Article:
States of Matter

There are three states of matter: solid, liquid and gas. In this post we will examine these different states and their specific characteristics.

Solid

Particles in a solid maintain a fixed volume and shape; they are not easily compressible because there is not much free space between the particles and solids do not flow because the particles which are fixed cannot move or slide past each other; they vibrate and jiggle; and there is minimal expansion when heated. One example of a solid is the computer screen you are staring at right now as you read this post.

solid

Liquid

Particles of a liquid assume the shape of the container they are placed in, this is because the particles can move, vibrate and slide past each other which makes it easier to accommodate whatever shape is present. The movement of particles past each other also allows for the flowing property of a liquid. An example of a well known liquid is water. There is moderate expansion of water particles on heating.

liquid

Gas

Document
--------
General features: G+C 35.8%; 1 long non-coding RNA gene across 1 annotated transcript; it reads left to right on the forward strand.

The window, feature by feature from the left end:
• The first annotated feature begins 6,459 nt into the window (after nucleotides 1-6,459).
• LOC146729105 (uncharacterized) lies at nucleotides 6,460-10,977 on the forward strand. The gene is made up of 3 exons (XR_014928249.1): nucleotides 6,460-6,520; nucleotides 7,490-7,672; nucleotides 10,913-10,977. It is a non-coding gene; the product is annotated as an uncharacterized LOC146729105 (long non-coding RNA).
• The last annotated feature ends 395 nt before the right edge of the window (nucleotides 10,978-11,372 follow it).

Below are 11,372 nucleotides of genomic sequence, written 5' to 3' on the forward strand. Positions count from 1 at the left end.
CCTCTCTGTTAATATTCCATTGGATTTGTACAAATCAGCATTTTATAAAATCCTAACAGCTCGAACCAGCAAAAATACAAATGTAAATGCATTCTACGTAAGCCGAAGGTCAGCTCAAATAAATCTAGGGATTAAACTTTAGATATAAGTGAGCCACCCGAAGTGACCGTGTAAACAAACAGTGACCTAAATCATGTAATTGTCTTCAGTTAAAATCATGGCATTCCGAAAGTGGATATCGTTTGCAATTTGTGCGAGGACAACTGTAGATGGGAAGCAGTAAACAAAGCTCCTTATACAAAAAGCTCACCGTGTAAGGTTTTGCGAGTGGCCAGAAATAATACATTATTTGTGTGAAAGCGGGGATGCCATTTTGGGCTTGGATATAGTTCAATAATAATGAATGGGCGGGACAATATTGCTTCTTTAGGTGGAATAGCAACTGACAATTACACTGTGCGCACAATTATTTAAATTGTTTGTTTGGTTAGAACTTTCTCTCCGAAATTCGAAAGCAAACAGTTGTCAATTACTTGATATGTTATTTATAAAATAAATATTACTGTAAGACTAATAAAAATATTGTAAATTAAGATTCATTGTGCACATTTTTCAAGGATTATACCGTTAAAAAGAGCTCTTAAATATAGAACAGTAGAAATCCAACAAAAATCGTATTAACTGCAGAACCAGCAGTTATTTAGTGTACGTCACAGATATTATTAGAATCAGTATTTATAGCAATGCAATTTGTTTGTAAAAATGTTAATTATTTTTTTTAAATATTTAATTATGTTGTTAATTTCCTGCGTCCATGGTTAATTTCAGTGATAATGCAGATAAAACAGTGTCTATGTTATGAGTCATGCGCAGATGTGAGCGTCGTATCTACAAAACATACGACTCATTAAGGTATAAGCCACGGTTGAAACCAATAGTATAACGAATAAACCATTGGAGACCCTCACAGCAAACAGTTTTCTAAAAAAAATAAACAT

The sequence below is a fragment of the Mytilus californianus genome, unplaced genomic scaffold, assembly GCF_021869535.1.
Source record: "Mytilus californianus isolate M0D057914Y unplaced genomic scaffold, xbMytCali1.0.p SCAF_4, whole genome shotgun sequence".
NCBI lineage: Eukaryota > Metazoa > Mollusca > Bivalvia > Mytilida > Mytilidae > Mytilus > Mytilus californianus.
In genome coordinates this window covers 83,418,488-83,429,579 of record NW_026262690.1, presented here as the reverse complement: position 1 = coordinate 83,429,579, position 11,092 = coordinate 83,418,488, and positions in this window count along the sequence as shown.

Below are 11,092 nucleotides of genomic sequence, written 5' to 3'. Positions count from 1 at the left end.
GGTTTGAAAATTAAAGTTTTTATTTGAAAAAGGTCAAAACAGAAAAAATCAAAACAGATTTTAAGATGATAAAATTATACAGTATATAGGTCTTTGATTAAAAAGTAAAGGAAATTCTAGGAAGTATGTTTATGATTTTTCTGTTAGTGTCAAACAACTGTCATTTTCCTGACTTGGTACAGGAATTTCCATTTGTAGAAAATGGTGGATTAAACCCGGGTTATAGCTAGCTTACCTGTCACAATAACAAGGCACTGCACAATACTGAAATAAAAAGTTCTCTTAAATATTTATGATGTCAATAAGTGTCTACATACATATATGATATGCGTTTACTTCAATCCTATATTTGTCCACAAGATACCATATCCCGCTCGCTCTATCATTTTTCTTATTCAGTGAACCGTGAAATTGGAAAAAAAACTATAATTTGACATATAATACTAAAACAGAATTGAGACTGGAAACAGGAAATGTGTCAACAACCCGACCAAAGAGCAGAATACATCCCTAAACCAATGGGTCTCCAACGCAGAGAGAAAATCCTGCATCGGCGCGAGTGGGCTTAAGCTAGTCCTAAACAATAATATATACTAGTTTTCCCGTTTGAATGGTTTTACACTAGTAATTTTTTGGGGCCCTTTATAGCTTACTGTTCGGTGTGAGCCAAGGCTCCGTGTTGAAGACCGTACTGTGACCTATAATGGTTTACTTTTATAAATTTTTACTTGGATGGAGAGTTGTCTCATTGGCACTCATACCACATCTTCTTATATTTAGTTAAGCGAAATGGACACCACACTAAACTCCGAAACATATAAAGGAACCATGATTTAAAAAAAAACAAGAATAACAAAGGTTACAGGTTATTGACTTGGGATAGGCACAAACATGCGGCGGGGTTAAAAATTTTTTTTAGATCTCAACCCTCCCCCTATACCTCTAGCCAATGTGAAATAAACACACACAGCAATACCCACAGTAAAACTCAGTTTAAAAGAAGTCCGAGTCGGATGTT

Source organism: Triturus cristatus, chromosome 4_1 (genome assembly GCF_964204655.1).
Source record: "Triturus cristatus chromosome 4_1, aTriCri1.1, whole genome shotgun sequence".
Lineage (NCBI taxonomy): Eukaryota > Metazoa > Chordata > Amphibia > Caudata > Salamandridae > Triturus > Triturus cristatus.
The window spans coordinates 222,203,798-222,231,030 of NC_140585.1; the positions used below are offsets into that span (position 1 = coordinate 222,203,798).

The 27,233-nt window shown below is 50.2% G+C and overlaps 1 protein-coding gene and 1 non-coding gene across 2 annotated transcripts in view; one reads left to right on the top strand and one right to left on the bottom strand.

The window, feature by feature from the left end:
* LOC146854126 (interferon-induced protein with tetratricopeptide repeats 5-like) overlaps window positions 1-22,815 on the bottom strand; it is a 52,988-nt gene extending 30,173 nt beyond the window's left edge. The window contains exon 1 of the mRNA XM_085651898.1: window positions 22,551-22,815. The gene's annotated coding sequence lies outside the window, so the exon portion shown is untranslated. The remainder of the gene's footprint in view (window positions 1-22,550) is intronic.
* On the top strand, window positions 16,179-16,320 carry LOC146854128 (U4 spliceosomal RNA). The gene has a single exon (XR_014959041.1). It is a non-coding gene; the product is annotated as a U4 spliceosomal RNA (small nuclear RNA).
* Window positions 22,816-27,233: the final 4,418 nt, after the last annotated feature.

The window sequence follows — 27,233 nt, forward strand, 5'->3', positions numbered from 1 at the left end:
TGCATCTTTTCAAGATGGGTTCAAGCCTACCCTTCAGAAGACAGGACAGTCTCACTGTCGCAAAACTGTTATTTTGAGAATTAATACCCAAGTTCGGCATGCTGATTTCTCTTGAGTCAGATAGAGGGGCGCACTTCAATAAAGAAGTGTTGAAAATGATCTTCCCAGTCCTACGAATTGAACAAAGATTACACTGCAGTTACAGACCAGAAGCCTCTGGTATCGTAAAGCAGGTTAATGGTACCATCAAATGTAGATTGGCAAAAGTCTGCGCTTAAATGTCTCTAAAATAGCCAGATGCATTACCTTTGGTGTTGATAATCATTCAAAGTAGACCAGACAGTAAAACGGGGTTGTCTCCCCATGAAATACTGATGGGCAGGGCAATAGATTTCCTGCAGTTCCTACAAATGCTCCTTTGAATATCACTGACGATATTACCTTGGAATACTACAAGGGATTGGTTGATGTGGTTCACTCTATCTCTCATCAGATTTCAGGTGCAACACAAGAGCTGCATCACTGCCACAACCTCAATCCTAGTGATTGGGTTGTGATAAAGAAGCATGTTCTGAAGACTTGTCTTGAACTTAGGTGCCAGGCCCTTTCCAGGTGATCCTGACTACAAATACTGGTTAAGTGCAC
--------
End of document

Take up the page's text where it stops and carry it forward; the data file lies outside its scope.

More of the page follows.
Gases also take the shape of the container that they are in; they are compressible and they flow quite easily. Particles in a gas move freely at high speeds, and there is great expansion of gas particles on heating. An example of a gas is water vapour and chlorine at room temperature.

gas

All matter can be described as a solid liquid or a gas. For each of the states mentioned there are corresponding physical and chemical properties. The physical properties are the ones mentioned above that have to do with the shape, volume, ability to flow, whether or not it can be compressed and volume change with heating. The chemical properties of these particles are the properties observed then there is interaction with other chemicals. For example, iron, a solid, rusts when the air is moist or is in contact with water for an extended period of time.

It is essential for you to be able to determine the density of the different states of matter. Watch the video below and review your notes to get started!

https://www.youtube.com/density


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